My two biggest disappointments were the almost complete lack of 'real' QuickTime 3 support (beyond single track video and audio) except for one new product in alpha - Roto, and virtual sets. The 3 virtual set demonstrations I watched were impressive technology demonstrations but none of them looked like real sets. Nor did most of the demonstration pieces shown on the extensive show reels accompanying the displays. Certainly they updated the set in real time, in response to camera movement, zoom and exposure, but all looked like the talent was keyed into a real time 3D simulation, not that the talent was really on the set. There were one or two examples that nearly passed, but generally it would appear that virtual sets are still a niche market.
More impressive were the virtual characters being generated in real time and incorporated in the virtual set. These require a human actor whose motion is tracked in real time and used to generate the virtual actor.
There were impressive displays of new camera technology and the DVCPro and DVCPro50 format(s) seem to have a lot of potential. A favorite quote of mine from a Panasonic representative was "The nice thing about DVCPro is I not only win the technology argument, I also get the order, unlike MII where I won the technology argument but didn't get the order", which pretty well sums it up!
It is, of course, impossible to fully view the show in only 4 days and I concentrated on post production products 'for the rest of us'. Leaving aside the Discrete Logics, the new high end Avid uncompressed solutions and solutions that only ran on higher end SGI systems (with one exception) the strangest 'hit' of the show was the venerable Premiere from Adobe, shown for the first time in its new version 5 incarnation. Now, putting aside my personal involvement in 'Premiere 5 with a Passion' (co-authored with Michael Feerer and available from Peachpit late August 98) it was surprising to see how ubiquitous it was - from the interface to Pinnacle's mid level 'Real Time' to DV Firewire (IEEE1294) products like Promax's Firemax, Premiere seemed to be everywhere giving some of the higher end systems a run for their money. Until real world users get hold of Premiere 5 and put it to the test, I don't know how seriously those Media 100 users who expressed a desire to swap to Premiere 5 as their editing interface could consider it, but 3 different Media 100 users expressed such a desire in private conversation.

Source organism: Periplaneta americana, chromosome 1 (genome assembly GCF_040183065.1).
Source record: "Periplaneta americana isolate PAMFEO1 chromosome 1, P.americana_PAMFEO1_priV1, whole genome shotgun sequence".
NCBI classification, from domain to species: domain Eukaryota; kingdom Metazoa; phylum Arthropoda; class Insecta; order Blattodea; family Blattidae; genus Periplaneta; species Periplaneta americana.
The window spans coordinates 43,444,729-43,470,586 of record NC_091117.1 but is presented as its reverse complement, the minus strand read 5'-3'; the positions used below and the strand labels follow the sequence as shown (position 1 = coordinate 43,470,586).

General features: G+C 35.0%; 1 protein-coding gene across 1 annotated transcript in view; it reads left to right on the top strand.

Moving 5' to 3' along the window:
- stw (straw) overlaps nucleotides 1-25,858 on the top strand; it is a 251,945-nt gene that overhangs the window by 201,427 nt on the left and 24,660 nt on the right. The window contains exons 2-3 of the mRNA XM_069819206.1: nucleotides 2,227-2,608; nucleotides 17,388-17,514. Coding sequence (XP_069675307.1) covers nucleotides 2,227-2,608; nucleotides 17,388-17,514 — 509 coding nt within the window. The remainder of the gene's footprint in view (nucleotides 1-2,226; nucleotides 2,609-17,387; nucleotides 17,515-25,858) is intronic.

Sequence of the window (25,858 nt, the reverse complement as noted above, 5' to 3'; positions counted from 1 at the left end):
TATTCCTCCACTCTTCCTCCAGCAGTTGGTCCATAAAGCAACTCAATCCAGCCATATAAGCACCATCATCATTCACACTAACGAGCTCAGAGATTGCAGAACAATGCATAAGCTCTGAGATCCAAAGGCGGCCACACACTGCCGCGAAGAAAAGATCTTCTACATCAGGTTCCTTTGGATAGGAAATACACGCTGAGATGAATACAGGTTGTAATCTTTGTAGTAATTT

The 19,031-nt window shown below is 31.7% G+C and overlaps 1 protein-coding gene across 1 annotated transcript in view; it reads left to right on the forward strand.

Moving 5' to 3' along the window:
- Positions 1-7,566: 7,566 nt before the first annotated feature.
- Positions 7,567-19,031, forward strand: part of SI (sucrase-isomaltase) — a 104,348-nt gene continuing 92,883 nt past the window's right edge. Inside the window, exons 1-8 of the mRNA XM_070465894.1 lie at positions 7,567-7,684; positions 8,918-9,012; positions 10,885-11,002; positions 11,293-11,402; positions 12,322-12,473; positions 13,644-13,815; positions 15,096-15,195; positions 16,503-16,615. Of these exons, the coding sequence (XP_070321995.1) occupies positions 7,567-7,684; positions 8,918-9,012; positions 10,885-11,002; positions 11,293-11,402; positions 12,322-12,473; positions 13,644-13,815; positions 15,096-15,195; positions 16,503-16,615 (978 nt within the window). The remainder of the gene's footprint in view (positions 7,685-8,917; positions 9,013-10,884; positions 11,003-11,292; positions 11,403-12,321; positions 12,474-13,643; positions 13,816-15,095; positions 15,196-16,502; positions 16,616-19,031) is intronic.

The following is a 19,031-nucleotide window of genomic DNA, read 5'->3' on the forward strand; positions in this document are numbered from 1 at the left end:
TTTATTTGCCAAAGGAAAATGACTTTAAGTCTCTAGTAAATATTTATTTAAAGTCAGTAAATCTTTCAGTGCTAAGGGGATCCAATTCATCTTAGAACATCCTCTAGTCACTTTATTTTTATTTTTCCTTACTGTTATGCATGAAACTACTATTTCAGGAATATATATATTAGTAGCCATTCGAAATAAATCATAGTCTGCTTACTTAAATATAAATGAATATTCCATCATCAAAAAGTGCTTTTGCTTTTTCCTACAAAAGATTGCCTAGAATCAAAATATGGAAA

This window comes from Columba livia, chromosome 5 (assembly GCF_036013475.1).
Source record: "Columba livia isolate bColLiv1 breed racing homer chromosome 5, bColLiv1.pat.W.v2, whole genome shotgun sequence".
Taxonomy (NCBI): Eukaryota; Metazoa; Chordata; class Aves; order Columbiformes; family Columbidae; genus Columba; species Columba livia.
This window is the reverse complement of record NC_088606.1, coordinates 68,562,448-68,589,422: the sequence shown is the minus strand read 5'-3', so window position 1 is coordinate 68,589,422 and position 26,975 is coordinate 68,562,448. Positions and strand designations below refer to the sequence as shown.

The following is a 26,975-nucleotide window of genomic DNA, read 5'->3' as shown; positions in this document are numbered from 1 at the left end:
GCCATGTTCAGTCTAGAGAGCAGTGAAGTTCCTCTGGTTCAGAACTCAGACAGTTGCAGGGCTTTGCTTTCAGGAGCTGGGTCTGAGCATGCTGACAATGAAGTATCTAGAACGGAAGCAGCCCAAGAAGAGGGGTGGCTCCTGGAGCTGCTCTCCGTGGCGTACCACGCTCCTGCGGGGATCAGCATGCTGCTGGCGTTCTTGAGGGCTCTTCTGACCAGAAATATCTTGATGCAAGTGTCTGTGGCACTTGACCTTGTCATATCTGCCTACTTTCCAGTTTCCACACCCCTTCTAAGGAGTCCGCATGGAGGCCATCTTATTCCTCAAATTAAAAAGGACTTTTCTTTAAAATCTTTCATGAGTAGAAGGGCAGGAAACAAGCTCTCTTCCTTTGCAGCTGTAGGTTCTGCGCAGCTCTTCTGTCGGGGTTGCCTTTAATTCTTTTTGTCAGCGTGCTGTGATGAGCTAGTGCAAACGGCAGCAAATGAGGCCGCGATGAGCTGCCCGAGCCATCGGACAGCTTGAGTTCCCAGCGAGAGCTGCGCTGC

In the 3D area, Cinema 4D-XL is an impressive offering with most features offered by other 3D applications, the ability to load objects and scenes from other applications and one of the fastest renders available. The real time preview of two dolphins swimming, with shaded polygons on a standard Macintosh was pretty amazing.
Finally, Macromedia was showing Final Cut, not exactly behind closed doors, but certainly you had to know where to find it. Upon traipsing away from the exhibition on the ground floor of the Sands exhibition center, through the large cafeteria area into the 'meeting room' maze, some small signs directed to room D12. Upon arriving just in time for the very last demonstration I wasn't sure I didn't need a secret handshake to gain entry! If Macromedia had bought Final Cut to market a year ago, or even 6 months it would have been a Premiere killer. It still might give the veteran a run for its money as it is an awesome application with many features I've been wanting desperately on our Media 100 system. (Media 100 Inc dropped Final Cut as the basis for their NT based 'Bobcat' project announcing Premiere 5 as the low end interface and a NT version of their own Media 100 interface called 'Finish' at the high end, with a new version of the Vincent hardware supporting SMPTE259 (601/D1) pixel aspect ratios, also to be available for their Macintosh range.)
There was really nothing revolutionary this NAB but certainly an industry in constant evolution was evidenced with the inevitable convergence of video and computer continuing unabated. Even Apple's Steve Jobs recognized the need for dialog between both sides of this convergence in his opening keynote speech. Or as someone reported surprised "Steve was humble!" for them, that was the news. In fact it was a very good show for Apple with new Macintosh products on display and G3 computers in abundance. Although if Apple are to continue to be the leaders in desktop video (despite the lemming like rush to the more troublesome NT) they need to release a Macintosh with more than 3 slots, or support Promax's expansion chassis although however clever, a two box solution is inelegant.
© 1998 Philip Hodgetts, learnDYNAMICmedia pty ltd